Mike Peters: A Study in Artisanship with the G9

Mike Peters: A Study in Artisanship with the G9

When it comes to photography, Mike Peters’ point of view is as philosophical as it is technical: “My focus, as a photographer and fellow human being, it to notice people, to see them as they are at that moment, to acknowledge their existence as fellow travelers on this earth.” The session Peters shares here, shooting luthier Ian Peters working at Golden Age Fretted Instruments in Westfield, NJ, captures this sentiment, showing the precision, concentration, and artistry at work in the care and maintenance of guitars.

Shooting on a LUMIX G9 with a Leica DG Summilux 25/F1.4 II, Peters coveys a deep sense intimacy through his work. He visually communicates the meticulousness needed to do a luthier’s tasks well—the ruler held against the strings to measure their correct height, for example – and he makes creative choices that draw the viewer in, using his gear as a trusted partner. The lightness of the G9 and its many features, help his shots shine: Peters cites the camera’s “superb” image quality, auto focus, and the fact that “it’s very fast to operate . . . all of the controls fall directly under my fingertips.” In addition, the free angle finder, touch screen, and very effective AF are “game changers . . . they allowed me to use the camera in a way that was fluid, and also giving me unlimited opportunities to put the camera in positions that a fixed screen or EVF could never accommodate.” The nimbleness of the camera enables him to stay mindful of his surroundings. “On this assignment, I wanted to be very discreet as the working space was quite cramped and filled with expensive instruments. The G9 has a very quiet shutter sound, so it’s not intrusive when people are speaking, or listening to the sounds the guitars are making.”

Peters’ choice of lens is also quite deliberate in determining the overall feel of the session, as he didn’t want to have to carry anything additional, not even an extra camera or lens. “I chose a standard lens because it is the most versatile lens for every camera system. It can be used in many ways, but always keeps a very neutral rendering of a scene.” Peters cites the fact that there is no exaggeration of perspective with a standard lens. “For this project, that was important because I wanted the subject and his work to be the point of interest, not my technique . . . using a fixed lens also forces the photographer to work harder at finding different angles and perspectives, and because of that, I think the photographs become more interesting.” The Leica 25mm works seamlessly here, “providing a very fast aperture of 1.4 where it is very sharp, along with beautiful bokeh to allow distracting backgrounds to melt away is a soft blur.” He also notes that the 25mm focal length is also very flexible. “It’s one that I use quite often in situations where I prefer a subtle perspective that does not impose itself on the images. As the systems standard lens, it is the most versatile, allowing the photographer to pick out close in details, while also giving the capability to pull back and establish the scene.”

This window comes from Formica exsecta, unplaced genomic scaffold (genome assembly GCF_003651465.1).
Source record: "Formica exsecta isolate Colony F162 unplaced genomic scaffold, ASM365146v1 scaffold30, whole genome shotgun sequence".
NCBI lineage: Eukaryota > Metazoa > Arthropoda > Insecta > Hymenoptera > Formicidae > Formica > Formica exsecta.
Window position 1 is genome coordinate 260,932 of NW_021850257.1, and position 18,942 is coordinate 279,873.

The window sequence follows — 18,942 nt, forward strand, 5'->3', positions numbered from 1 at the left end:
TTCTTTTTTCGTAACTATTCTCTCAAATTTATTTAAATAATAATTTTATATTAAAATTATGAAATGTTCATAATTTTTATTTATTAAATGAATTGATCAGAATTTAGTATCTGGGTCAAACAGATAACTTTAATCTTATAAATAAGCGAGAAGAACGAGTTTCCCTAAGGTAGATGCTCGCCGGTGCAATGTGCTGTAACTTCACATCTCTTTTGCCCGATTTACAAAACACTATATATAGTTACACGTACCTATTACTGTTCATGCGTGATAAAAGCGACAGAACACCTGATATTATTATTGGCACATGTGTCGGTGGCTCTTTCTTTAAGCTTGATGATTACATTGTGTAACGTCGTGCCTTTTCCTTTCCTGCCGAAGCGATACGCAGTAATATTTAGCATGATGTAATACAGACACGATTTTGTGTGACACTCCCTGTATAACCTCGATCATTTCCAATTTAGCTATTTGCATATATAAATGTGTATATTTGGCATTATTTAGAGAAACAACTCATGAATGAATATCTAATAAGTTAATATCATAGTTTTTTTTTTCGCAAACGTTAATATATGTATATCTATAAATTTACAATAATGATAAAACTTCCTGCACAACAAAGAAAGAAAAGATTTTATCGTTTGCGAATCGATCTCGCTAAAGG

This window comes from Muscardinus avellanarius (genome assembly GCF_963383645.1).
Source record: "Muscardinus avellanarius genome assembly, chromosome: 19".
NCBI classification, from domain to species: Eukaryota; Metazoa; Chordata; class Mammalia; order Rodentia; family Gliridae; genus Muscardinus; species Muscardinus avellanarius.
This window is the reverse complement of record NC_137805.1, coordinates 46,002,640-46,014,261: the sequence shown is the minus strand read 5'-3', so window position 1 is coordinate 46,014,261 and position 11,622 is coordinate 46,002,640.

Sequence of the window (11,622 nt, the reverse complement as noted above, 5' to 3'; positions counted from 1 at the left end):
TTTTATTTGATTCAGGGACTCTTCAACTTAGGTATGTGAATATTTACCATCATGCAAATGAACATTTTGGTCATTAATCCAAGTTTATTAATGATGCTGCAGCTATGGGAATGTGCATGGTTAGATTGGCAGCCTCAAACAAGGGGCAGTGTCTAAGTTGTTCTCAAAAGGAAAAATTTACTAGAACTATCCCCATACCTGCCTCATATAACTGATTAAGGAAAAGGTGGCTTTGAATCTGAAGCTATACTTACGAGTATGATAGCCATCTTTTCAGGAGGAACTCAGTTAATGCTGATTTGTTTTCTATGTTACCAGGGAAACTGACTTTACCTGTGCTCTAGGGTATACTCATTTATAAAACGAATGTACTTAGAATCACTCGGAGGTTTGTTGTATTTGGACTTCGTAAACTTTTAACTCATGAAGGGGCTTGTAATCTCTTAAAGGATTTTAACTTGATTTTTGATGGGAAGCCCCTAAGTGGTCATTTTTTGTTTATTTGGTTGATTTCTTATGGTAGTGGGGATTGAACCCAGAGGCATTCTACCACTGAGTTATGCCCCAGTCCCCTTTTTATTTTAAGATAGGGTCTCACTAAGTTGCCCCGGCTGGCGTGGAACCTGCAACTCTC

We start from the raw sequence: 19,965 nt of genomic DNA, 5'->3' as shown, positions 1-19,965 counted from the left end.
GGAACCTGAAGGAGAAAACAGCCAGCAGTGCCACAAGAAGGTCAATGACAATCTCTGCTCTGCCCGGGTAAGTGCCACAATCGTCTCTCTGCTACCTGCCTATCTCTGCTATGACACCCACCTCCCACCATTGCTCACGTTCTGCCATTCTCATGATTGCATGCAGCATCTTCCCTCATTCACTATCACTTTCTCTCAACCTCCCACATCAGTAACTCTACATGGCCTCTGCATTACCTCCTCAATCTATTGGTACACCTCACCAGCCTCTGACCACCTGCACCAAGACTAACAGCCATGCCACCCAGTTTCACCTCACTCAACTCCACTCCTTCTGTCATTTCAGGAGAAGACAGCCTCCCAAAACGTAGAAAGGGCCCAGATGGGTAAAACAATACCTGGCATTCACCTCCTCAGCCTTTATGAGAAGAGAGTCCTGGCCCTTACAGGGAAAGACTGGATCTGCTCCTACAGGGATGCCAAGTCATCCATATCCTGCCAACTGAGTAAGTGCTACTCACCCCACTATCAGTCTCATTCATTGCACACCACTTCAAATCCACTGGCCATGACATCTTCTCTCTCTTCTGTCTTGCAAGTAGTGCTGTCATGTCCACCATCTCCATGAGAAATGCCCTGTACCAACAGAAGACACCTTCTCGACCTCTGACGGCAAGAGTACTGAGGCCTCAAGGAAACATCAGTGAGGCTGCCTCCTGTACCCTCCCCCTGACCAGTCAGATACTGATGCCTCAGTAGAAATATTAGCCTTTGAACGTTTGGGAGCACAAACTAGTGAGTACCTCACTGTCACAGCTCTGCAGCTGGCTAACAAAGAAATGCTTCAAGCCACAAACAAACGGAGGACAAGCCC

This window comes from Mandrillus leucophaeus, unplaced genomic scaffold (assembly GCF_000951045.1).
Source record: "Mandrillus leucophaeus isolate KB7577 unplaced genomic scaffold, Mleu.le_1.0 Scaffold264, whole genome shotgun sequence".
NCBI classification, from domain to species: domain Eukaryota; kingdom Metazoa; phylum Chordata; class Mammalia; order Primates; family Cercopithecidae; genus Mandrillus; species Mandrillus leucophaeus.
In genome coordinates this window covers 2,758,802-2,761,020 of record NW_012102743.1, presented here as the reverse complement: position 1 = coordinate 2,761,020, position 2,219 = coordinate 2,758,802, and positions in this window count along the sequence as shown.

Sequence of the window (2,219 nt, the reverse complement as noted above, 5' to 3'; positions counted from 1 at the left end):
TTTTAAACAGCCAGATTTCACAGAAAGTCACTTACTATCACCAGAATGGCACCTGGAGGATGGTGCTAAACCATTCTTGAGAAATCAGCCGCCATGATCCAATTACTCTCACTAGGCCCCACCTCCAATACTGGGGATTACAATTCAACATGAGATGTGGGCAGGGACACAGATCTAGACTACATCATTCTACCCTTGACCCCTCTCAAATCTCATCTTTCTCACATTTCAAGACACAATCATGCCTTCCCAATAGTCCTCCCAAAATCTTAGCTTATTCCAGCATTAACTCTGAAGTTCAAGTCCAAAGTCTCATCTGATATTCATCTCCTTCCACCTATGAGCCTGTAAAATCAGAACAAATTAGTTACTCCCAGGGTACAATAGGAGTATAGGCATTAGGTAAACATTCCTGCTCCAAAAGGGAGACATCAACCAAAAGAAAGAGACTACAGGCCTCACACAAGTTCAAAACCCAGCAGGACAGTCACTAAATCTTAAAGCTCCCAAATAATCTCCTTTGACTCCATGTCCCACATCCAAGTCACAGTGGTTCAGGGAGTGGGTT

What Peters values most about the G9 is how it balances its technical prowess with its commitment to staying accessible for the user: “The G9 is the most fluid camera that I have ever owned.” With such a thoughtful connection to his equipment and a mindfulness in choosing just the right gear for his subject, it’s no surprise that the resulting shots, even though they take place in a crowded workshop, feel so elegant and relaxed.

Mike Peters

Mike Peters

A professional photographer since 1979, Mike Peters has been making photos of people for corporations, magazines, newspapers, book publishers and educational institutions. Currently he produces photos and video on staff at a university for all their marketing and editorial usage. He continues to do freelance work for a wide variety of clients such as museums, theater companies, and the healthcare industry. Ever since he became interested in photography, he has roamed the streets in search of photographs, taking his inspiration from what is found. His street work has always been done as personal projects. His main subjects are people that he finds interesting.

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